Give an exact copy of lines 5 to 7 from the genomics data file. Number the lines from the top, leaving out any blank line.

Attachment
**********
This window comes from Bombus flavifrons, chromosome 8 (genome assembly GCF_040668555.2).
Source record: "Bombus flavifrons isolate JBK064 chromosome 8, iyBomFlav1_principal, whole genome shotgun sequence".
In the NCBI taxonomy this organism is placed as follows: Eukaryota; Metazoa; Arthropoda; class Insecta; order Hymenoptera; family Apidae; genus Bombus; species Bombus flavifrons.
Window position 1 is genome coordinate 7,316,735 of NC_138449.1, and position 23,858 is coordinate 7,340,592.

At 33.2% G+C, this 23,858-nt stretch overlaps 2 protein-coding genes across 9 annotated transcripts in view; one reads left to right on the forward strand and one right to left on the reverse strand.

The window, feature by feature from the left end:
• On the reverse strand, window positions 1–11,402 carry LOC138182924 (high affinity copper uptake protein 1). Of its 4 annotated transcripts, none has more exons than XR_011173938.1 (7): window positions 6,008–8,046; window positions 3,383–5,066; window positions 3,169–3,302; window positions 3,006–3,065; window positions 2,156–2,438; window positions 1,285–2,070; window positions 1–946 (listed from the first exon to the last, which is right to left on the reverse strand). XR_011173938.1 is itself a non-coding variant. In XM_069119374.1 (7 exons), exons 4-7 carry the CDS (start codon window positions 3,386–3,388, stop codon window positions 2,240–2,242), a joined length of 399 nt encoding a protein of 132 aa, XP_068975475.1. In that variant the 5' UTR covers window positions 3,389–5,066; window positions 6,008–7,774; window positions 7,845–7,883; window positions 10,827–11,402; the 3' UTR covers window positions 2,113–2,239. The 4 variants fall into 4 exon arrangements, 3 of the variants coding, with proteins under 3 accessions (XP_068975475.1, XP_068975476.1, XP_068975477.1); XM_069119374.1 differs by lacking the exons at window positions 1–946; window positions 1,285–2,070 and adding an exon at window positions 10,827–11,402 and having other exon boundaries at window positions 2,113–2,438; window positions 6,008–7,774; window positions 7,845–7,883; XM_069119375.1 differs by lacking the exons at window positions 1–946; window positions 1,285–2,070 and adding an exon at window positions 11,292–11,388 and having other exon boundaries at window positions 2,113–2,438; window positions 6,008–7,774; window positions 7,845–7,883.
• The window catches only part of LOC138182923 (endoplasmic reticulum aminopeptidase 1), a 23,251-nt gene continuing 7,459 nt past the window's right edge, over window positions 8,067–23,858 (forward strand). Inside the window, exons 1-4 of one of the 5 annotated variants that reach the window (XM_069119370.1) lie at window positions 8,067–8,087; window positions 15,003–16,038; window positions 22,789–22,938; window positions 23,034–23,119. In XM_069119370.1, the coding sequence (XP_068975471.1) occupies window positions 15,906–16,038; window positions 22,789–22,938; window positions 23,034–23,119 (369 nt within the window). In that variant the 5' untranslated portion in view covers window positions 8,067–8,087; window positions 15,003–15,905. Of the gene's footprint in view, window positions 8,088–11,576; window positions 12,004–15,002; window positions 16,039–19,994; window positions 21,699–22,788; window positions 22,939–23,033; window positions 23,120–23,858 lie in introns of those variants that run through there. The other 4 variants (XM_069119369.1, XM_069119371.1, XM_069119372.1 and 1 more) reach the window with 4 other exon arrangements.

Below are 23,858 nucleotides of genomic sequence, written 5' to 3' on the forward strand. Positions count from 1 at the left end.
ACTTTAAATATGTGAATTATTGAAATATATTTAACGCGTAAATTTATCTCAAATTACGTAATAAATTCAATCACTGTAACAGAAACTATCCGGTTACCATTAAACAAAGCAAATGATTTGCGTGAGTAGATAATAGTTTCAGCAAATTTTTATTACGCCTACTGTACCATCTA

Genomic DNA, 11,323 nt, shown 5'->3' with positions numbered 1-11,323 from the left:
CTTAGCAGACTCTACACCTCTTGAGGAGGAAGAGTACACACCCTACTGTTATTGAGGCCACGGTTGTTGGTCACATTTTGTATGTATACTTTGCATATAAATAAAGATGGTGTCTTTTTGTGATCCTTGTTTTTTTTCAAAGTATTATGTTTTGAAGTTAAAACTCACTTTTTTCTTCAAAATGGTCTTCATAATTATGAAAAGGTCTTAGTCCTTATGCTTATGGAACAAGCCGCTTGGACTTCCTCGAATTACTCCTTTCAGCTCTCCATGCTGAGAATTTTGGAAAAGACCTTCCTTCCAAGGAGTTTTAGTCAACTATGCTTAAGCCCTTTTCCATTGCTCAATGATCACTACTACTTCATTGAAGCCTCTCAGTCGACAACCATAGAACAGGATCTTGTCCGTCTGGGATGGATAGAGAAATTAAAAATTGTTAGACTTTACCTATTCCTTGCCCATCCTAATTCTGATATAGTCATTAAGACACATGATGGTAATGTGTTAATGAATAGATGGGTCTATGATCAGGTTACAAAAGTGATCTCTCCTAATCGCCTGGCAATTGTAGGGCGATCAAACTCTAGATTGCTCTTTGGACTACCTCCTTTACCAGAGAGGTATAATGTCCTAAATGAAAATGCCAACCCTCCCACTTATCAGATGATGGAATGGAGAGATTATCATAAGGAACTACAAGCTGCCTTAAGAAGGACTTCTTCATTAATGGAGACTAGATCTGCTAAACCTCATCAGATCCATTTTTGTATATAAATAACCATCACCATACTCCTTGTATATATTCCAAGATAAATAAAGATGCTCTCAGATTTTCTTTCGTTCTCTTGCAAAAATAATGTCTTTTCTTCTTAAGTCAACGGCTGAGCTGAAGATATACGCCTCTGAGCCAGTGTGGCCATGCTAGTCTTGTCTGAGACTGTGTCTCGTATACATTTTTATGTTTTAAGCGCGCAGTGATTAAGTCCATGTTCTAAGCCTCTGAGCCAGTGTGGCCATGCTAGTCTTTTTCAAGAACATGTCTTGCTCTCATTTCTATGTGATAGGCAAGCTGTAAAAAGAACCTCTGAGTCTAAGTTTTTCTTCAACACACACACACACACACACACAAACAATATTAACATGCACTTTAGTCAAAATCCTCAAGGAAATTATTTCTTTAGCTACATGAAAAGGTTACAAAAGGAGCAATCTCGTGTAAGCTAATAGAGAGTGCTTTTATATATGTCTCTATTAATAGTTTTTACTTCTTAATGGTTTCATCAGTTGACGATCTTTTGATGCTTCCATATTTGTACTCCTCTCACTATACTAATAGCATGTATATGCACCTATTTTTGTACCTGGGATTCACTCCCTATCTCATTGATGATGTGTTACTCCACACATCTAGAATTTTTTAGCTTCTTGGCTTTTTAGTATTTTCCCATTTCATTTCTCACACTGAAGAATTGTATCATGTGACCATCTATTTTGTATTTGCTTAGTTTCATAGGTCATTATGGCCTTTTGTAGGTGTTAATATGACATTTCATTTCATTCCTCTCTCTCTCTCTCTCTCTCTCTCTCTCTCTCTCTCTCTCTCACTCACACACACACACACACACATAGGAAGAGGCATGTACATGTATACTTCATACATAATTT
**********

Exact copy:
At 33.2% G+C, this 23,858-nt stretch overlaps 2 protein-coding genes across 9 annotated transcripts in view; one reads left to right on the forward strand and one right to left on the reverse strand.

The window, feature by feature from the left end:
• On the reverse strand, window positions 1–11,402 carry LOC138182924 (high affinity copper uptake protein 1). Of its 4 annotated transcripts, none has more exons than XR_011173938.1 (7): window positions 6,008–8,046; window positions 3,383–5,066; window positions 3,169–3,302; window positions 3,006–3,065; window positions 2,156–2,438; window positions 1,285–2,070; window positions 1–946 (listed from the first exon to the last, which is right to left on the reverse strand). XR_011173938.1 is itself a non-coding variant. In XM_069119374.1 (7 exons), exons 4-7 carry the CDS (start codon window positions 3,386–3,388, stop codon window positions 2,240–2,242), a joined length of 399 nt encoding a protein of 132 aa, XP_068975475.1. In that variant the 5' UTR covers window positions 3,389–5,066; window positions 6,008–7,774; window positions 7,845–7,883; window positions 10,827–11,402; the 3' UTR covers window positions 2,113–2,239. The 4 variants fall into 4 exon arrangements, 3 of the variants coding, with proteins under 3 accessions (XP_068975475.1, XP_068975476.1, XP_068975477.1); XM_069119374.1 differs by lacking the exons at window positions 1–946; window positions 1,285–2,070 and adding an exon at window positions 10,827–11,402 and having other exon boundaries at window positions 2,113–2,438; window positions 6,008–7,774; window positions 7,845–7,883; XM_069119375.1 differs by lacking the exons at window positions 1–946; window positions 1,285–2,070 and adding an exon at window positions 11,292–11,388 and having other exon boundaries at window positions 2,113–2,438; window positions 6,008–7,774; window positions 7,845–7,883.